I want to preface this post by first saying I know there’s no way to fully cover this topic in any single blog post. I simply mean this as an introduction and nothing more.
I think it would be fair to guess most people know you can find tofu in both firm and soft varieties, but what’s the meaning behind these differences? What’s the difference between these products and why do they exist? Let’s first look to two important countries when it comes to bean curd production: Japan and China.
The textures of tofu
Chinese tofu is generally what is being referenced when someone is talking about extra-firm tofu, while regular tofu is more in line with Japanese tofu. The main difference is that the Chinese variety has more water pressed out of it, so it is dryer and more meaty in texture. It’s also very easy to cook with in Western cuisine because of its consistency. Japanese style tofu, on the other hand, is generally a little softer and can be enjoyed simply on its own (this would normally be a medium-firm tofu). Both of these types of tofu are fairly common in the West and both have their benefits.
The ways in which Japanese tofu (regular) and Chinese tofu (firm) are made differ slightly. Chinese tofu is generally coagulated with calcium sulfate while Japanese tofu is usually made using nigari as a coagulant. This isn’t necessarily a hard and solid rule because it’s mainly based on geography. China’s in-land mountains provide the calcium sulfate (also known as gypsum in the West) while Japan’s coasts allow them the sea water needed to extract nigari (also known as bittern). Coastal Chinese also make tofu with nigari.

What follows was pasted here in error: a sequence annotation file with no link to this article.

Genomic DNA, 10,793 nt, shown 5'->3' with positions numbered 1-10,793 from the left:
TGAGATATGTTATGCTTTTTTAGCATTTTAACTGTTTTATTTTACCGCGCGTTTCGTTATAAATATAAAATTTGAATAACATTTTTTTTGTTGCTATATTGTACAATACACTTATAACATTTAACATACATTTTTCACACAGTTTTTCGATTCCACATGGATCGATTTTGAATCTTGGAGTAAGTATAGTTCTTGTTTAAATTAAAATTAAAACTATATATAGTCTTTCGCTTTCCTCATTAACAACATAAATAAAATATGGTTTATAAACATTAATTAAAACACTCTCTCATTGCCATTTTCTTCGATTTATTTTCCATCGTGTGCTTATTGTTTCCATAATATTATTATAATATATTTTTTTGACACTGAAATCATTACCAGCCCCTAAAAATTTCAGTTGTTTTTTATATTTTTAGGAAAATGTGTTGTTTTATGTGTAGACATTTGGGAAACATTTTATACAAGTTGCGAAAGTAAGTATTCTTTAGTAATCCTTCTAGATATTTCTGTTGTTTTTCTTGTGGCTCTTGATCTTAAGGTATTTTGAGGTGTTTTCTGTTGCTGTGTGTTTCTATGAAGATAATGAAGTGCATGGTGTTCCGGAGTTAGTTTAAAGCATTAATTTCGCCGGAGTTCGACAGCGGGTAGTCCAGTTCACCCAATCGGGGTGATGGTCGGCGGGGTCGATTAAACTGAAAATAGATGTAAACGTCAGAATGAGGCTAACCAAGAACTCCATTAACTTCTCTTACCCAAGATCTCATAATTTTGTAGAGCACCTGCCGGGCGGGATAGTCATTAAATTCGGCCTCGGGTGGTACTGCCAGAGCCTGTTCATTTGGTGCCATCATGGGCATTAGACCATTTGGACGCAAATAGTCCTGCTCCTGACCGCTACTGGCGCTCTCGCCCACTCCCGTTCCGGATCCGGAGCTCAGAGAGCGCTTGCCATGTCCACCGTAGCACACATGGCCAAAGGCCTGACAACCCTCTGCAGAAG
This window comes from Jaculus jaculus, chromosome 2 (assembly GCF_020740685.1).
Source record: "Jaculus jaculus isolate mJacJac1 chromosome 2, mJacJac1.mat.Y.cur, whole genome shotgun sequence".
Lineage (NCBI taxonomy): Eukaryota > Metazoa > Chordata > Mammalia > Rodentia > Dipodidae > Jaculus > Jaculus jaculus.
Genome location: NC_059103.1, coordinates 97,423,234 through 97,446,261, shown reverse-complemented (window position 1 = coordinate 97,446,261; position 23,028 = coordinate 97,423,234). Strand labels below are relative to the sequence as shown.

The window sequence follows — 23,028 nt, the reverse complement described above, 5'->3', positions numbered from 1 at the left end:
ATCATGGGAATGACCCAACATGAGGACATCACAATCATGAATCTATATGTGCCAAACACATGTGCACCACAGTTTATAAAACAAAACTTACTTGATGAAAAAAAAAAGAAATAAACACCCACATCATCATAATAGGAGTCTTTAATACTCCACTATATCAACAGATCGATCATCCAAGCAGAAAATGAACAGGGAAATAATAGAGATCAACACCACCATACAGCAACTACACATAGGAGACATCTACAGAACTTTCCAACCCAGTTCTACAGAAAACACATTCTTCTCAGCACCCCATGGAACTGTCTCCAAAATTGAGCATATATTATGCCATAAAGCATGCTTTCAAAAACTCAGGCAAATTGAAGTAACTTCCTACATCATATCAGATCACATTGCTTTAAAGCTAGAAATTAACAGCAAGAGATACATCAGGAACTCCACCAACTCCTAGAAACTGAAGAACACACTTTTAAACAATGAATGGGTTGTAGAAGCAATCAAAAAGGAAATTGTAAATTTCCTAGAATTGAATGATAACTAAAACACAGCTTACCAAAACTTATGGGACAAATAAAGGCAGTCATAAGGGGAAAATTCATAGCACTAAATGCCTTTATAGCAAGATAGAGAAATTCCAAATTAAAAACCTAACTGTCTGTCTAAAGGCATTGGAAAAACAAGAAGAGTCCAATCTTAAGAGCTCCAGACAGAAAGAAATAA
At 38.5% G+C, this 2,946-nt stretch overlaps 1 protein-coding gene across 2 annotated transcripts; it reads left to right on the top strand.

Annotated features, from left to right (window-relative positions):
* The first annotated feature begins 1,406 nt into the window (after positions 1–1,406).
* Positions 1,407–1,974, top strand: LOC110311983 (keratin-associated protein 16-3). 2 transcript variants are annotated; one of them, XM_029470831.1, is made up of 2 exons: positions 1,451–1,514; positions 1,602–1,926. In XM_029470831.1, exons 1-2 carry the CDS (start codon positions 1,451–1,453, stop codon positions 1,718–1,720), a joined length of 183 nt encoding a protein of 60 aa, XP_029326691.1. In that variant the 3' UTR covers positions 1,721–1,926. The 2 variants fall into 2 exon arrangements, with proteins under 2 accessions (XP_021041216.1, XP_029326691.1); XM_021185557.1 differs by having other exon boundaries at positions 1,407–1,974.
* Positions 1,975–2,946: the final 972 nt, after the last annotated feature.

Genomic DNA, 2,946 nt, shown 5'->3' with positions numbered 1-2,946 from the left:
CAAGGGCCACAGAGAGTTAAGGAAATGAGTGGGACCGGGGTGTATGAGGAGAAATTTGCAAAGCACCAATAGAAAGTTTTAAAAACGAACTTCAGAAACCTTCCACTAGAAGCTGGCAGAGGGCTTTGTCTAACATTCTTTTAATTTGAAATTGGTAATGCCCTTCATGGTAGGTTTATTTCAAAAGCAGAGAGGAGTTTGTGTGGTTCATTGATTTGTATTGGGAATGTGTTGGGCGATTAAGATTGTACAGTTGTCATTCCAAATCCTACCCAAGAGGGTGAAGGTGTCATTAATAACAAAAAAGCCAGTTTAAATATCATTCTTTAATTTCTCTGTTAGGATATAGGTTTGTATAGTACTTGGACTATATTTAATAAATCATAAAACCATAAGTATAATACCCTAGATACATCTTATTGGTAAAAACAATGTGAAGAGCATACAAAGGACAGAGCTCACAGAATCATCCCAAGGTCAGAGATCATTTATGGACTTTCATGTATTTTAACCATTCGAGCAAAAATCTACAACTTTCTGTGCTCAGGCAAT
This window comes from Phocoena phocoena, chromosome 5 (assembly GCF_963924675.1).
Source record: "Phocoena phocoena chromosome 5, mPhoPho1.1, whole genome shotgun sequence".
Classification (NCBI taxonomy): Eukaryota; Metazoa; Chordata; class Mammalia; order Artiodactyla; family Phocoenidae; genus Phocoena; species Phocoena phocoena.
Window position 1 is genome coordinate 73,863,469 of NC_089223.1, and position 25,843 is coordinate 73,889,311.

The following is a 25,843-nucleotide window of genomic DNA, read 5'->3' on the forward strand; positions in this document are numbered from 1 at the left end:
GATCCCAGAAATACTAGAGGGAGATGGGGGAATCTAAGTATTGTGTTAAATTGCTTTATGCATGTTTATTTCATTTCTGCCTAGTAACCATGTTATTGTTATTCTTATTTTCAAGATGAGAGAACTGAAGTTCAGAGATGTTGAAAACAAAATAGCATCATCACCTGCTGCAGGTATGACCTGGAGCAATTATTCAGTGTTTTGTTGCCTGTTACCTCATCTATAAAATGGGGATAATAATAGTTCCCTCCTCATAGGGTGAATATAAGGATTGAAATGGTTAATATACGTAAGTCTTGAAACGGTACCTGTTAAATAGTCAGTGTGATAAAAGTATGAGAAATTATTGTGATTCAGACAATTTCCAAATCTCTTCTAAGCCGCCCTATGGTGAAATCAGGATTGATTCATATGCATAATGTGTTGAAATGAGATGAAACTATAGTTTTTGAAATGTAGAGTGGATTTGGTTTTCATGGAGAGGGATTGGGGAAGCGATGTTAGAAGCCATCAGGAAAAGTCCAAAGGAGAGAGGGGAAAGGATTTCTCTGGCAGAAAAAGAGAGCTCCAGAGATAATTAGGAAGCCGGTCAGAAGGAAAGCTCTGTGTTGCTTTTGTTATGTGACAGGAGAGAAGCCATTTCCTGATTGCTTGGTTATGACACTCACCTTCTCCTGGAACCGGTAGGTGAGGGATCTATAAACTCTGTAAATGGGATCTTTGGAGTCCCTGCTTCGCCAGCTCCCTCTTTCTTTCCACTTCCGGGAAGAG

Recipes and ideas for firm and extra firm tofu
- Firm and Extra Firm Tofu Recipes:
- Caramelised Tofu Recipe
- Sesame Baked Tofu
- Thai Coconut Tofu Recipe
What about silken tofu?
Silken tofu is produced by coagulating a thick soy milk and it is a different process altogether. Regular and firm tofu are pressed in order to remove excess water, but silken tofu never goes through this process. Instead it is simply poured into a container and allowed to become firm on its own. This means, unlike in tofu traditionally used in the west, the curds and whey don’t get separated. Essentially silken tofu is so silky because it has a lot of water left inside.
Recipes and ideas for silken tofu
- Vegan Butterscotch Mousse Pie
- Mini Tofu Quiches
- Silken Tofuand Carrot with Soy-Ginger Sauce
- Grilled Tofu Salad
Did you know…?
An interesting fact: the more water a block of tofu retains, the less flavour it will soak up in cooking. That’s why a lot of recipes tell you to press bean curd first! So if you’re buying the crappy supermarket stuff and want to cover the stale taste more, buy the extra-firm and press it even more!